Discoverer of set theory Georg Cantor explored the concept of "everything" 
(everything relative and "The" Absolute), calling "It" The Class of All Sets.
 Various images of the Totality of existence may be found throughout history.  
Legend has it that Aristotle came up with a diagram but unfortunately it's lost.
 From a Spiritual pov, some ideas associated with the Totality of existence are:
 a. embodies the sum total of natural laws.
 b. the whole is greater than the sum of its parts
 c. may be address (or even worshiped) as something "in itself" without 
emphasizing the piecemeal parts of the Totality.
 d. Apparently, Aristotle, some Renaissance thinkers, and Seers from the Hindu 
and Buddhist traditions were well aware of the concept of the "Totality", or 
the Great Chain of Being.
 e. The Totality (everything, or Brahman) is Holographic in its fundamental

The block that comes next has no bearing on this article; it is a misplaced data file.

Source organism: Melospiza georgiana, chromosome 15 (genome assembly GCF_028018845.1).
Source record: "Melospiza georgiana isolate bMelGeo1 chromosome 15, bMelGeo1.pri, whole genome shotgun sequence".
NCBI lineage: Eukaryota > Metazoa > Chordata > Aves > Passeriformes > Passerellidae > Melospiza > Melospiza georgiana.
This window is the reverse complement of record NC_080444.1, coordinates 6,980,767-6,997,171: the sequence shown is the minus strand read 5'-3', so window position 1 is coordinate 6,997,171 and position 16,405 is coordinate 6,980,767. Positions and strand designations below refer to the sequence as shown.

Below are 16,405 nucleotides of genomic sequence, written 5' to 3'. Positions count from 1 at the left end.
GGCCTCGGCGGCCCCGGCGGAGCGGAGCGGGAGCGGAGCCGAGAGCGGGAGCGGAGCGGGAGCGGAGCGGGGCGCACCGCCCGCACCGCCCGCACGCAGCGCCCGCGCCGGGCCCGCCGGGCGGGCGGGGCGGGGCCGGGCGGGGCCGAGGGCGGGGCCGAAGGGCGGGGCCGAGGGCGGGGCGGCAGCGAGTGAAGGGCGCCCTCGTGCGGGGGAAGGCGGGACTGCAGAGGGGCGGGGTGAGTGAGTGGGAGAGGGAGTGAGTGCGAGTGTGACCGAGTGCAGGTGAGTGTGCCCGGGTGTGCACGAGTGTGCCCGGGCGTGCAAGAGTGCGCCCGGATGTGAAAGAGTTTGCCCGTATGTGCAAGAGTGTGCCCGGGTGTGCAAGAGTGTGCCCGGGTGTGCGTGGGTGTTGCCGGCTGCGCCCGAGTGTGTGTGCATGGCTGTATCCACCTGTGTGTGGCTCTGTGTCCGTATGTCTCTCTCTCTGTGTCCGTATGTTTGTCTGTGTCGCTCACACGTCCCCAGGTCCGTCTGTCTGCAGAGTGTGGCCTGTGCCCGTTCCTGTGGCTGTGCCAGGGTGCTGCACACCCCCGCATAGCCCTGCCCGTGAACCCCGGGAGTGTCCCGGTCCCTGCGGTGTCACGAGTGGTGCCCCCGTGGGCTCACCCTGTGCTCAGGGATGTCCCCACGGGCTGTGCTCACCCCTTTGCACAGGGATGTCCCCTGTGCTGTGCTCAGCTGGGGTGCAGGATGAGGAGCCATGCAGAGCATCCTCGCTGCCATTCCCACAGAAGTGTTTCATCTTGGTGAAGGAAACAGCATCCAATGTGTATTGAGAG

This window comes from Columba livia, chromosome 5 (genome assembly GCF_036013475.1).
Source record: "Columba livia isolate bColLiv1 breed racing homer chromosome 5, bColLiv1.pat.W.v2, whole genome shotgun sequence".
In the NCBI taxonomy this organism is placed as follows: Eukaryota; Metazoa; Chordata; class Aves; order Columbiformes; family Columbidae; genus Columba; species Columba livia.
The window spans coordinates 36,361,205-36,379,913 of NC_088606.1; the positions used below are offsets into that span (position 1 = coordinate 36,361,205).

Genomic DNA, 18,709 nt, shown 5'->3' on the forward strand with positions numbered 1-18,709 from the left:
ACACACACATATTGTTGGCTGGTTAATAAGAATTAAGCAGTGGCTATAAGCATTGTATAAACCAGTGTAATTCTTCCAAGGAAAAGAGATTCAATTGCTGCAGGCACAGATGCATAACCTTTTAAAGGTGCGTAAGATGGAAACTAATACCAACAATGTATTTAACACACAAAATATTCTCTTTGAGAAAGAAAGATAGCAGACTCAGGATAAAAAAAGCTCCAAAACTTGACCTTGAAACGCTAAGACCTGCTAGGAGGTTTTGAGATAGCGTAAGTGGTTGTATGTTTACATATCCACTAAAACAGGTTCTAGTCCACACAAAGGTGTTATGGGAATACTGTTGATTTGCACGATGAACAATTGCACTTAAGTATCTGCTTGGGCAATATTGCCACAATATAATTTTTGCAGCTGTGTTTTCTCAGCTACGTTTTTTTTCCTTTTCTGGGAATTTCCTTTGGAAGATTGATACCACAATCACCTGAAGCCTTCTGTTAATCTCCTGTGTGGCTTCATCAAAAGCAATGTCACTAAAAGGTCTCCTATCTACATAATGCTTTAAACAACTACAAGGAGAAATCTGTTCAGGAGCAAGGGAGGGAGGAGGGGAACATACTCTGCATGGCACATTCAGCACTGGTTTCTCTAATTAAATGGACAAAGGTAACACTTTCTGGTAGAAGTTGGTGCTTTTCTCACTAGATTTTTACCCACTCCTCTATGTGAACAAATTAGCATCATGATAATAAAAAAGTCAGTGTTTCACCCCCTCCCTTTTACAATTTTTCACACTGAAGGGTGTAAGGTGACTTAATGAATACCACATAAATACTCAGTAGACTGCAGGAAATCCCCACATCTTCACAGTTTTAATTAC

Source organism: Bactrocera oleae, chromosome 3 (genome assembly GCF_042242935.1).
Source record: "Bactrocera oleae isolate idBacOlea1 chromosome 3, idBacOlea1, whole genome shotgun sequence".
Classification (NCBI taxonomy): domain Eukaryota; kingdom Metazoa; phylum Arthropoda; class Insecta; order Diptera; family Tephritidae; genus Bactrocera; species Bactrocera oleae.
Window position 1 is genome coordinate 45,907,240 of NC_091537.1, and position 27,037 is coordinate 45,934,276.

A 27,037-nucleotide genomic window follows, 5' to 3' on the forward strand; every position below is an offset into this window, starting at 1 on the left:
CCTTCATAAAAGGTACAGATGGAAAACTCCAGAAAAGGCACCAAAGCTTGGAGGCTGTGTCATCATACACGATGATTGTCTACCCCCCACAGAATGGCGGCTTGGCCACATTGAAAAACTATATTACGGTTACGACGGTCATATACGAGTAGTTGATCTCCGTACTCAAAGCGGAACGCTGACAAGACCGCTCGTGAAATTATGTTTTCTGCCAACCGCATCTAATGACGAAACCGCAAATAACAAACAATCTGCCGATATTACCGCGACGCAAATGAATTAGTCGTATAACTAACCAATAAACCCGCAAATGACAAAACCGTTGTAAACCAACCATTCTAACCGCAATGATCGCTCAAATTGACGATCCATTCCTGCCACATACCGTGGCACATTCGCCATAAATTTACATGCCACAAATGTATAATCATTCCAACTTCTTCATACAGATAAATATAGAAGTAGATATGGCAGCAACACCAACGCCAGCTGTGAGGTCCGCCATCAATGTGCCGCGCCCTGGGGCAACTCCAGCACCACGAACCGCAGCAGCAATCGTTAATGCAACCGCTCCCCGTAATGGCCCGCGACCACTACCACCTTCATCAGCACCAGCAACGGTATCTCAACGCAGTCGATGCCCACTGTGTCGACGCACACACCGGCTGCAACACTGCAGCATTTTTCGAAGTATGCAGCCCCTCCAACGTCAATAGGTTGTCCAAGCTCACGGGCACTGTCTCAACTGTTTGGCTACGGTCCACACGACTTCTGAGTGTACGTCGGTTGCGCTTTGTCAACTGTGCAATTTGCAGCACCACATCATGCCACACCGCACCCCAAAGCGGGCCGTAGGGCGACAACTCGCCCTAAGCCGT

In the West staring in the Age of Enlightenment, the notion of the Totality 
became less important than the parts, and various naturalists argued over the 
nature of the internal Hierarchy (if indeed one exists at all).  Eventually by 
the end of the 19-th century, the idea of a Totality was virtually lost, having 
been replaced by emphasis on the nature of "parts".
 In recent years, the idea of the Multiverse has become fashionable, but this 
entity is purely Naturalistic, devoid of the traditional population of Devas 
and interdimensional beings.  The Judaeo-Christian diagram of the Great Chain 
of Being naturally puts the Biblical Deity at the top, and there's no provision 
for Purusha.  OTOH, the concept of Purusha is depicted in mandalas from the 
East such as Nichiren's Gohonzon, and even in the Mayan Tzolkin.
 Here's the image of the Great Chain of Being from the Renaissance era:

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